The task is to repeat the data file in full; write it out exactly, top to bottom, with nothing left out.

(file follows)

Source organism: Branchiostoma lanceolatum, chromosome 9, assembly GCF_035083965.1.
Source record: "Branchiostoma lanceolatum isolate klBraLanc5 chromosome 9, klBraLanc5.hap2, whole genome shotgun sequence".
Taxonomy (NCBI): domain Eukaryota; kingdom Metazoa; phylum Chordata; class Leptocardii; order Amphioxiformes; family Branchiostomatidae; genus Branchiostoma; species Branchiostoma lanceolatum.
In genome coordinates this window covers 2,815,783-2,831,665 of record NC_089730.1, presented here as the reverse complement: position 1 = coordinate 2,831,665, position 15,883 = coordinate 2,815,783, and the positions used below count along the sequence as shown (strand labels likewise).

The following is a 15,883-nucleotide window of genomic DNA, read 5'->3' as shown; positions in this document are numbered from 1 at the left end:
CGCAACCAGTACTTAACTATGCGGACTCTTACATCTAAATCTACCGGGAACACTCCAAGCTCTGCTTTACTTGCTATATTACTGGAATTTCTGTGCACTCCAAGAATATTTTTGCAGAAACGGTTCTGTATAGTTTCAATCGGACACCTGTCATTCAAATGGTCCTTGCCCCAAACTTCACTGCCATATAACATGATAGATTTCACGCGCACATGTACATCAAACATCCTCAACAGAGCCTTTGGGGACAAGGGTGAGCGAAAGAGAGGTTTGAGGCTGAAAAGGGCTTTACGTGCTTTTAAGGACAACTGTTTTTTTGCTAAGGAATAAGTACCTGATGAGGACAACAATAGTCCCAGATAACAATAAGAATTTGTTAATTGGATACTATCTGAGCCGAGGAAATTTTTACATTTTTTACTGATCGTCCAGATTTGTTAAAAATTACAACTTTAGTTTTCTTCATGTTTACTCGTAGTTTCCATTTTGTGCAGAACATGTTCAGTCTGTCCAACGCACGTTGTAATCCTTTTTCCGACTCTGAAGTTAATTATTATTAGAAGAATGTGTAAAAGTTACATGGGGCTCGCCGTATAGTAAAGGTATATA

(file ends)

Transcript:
Source organism: Branchiostoma lanceolatum, chromosome 9, assembly GCF_035083965.1.
Source record: "Branchiostoma lanceolatum isolate klBraLanc5 chromosome 9, klBraLanc5.hap2, whole genome shotgun sequence".
Taxonomy (NCBI): domain Eukaryota; kingdom Metazoa; phylum Chordata; class Leptocardii; order Amphioxiformes; family Branchiostomatidae; genus Branchiostoma; species Branchiostoma lanceolatum.
In genome coordinates this window covers 2,815,783-2,831,665 of record NC_089730.1, presented here as the reverse complement: position 1 = coordinate 2,831,665, position 15,883 = coordinate 2,815,783, and the positions used below count along the sequence as shown (strand labels likewise).

The following is a 15,883-nucleotide window of genomic DNA, read 5'->3' as shown; positions in this document are numbered from 1 at the left end:
CGCAACCAGTACTTAACTATGCGGACTCTTACATCTAAATCTACCGGGAACACTCCAAGCTCTGCTTTACTTGCTATATTACTGGAATTTCTGTGCACTCCAAGAATATTTTTGCAGAAACGGTTCTGTATAGTTTCAATCGGACACCTGTCATTCAAATGGTCCTTGCCCCAAACTTCACTGCCATATAACATGATAGATTTCACGCGCACATGTACATCAAACATCCTCAACAGAGCCTTTGGGGACAAGGGTGAGCGAAAGAGAGGTTTGAGGCTGAAAAGGGCTTTACGTGCTTTTAAGGACAACTGTTTTTTTGCTAAGGAATAAGTACCTGATGAGGACAACAATAGTCCCAGATAACAATAAGAATTTGTTAATTGGATACTATCTGAGCCGAGGAAATTTTTACATTTTTTACTGATCGTCCAGATTTGTTAAAAATTACAACTTTAGTTTTCTTCATGTTTACTCGTAGTTTCCATTTTGTGCAGAACATGTTCAGTCTGTCCAACGCACGTTGTAATCCTTTTTCCGACTCTGAAGTTAATTATTATTAGAAGAATGTGTAAAAGTTACATGGGGCTCGCCGTATAGTAAAGGTATATA